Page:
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The Effect of Weight on Joint Health

With each new year, we are reminded to make resolutions for better health. Improving our diet and exercising more are common new year’s resolutions. If you suffer from constant joint pain, learn how excess weight affects the health of your hips and knees.

Our joints are working hard to support our body weight, and extra weight contributes to your joint pain.

In fact, each pound of body weight puts three to four pounds of pressure on your joints.1 This excess pressure can contribute to soft tissue damage, trigger osteoarthritis, and leave these joints more vulnerable to injury.

With two-thirds of Americans overweight, let’s take steps towards eating better and exercising regularly to maintain an optimal body weight for our joints. With a new beginning this year, set smart goals to improve your health and fitness. Eat a nutritious diet and commit to an exercise routine for better joint health. Check with your healthcare provider for a recommendation on which low impact exercises are good for your joint conditions, like swimming, walking or yoga.

Recent research by the American Association of Hip and Knee Surgeons shows that weight loss can relieve hip and knee pain without surgery. In fact, ten pounds of extra weight puts fifty pounds of weight-bearing pressure on your hips and knees.2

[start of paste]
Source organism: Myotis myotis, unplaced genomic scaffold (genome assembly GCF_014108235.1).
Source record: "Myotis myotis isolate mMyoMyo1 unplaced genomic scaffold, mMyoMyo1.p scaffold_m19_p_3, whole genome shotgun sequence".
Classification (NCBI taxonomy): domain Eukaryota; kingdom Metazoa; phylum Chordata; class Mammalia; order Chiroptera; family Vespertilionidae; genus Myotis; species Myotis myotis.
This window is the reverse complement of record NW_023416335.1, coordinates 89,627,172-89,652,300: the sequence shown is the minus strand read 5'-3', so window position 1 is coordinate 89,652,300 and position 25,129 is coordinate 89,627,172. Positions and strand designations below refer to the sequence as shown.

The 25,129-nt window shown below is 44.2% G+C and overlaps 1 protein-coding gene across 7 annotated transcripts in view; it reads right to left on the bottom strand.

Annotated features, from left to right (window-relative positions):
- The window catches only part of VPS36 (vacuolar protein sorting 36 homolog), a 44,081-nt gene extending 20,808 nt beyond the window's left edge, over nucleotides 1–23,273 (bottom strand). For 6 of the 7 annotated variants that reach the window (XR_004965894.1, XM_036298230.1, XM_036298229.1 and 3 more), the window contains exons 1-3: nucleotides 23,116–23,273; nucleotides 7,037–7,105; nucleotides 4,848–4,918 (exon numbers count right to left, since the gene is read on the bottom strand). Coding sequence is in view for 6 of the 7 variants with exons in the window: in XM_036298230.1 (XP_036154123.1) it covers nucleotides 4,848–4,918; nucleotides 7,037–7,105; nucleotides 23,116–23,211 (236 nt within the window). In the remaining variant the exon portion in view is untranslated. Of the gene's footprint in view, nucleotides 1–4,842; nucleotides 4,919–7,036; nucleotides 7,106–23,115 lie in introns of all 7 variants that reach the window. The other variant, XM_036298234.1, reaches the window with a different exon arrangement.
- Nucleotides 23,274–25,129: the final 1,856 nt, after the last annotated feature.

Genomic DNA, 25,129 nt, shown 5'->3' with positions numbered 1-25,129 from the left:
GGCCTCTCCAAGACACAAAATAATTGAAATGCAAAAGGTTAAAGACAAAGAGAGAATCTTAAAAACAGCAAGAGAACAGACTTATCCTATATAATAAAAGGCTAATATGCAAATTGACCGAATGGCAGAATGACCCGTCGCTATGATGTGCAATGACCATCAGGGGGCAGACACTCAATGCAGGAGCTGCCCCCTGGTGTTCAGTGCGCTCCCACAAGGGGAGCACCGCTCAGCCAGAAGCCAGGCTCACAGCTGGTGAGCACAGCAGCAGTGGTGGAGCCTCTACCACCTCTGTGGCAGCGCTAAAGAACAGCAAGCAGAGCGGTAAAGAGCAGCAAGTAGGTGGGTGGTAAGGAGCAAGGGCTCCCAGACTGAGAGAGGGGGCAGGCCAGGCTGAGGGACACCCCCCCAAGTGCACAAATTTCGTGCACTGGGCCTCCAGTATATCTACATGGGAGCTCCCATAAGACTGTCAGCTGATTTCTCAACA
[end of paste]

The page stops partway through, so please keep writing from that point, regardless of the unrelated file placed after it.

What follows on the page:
Losing just 10 pounds can help, and your hips and knees will thank you!

Dr. Paul Jacob is an advocate of improving individuals mobility and health with nonsurgical treatment options, including regenerative advanced therapy, platelet rich plasma (PRP) therapy, and clinical nutrition. Dr. Jacob specializes in total hip and knee replacement surgery using advanced minimally invasive techniques with robotic assistance for better patient outcomes.

AUTHOR: Dr. Paul Jacob is a certified master surgeon in joint replacement and robotic joint replacement of the hip and knee in Oklahoma City. Dr. Jacob is recognized as one of the Top 3 Orthopedic Surgeons in Oklahoma, who has performed over 5000 robotic joint replacement procedures. Dr. Jacob is active in numerous research studies on joint replacement technology and robotic outcomes.



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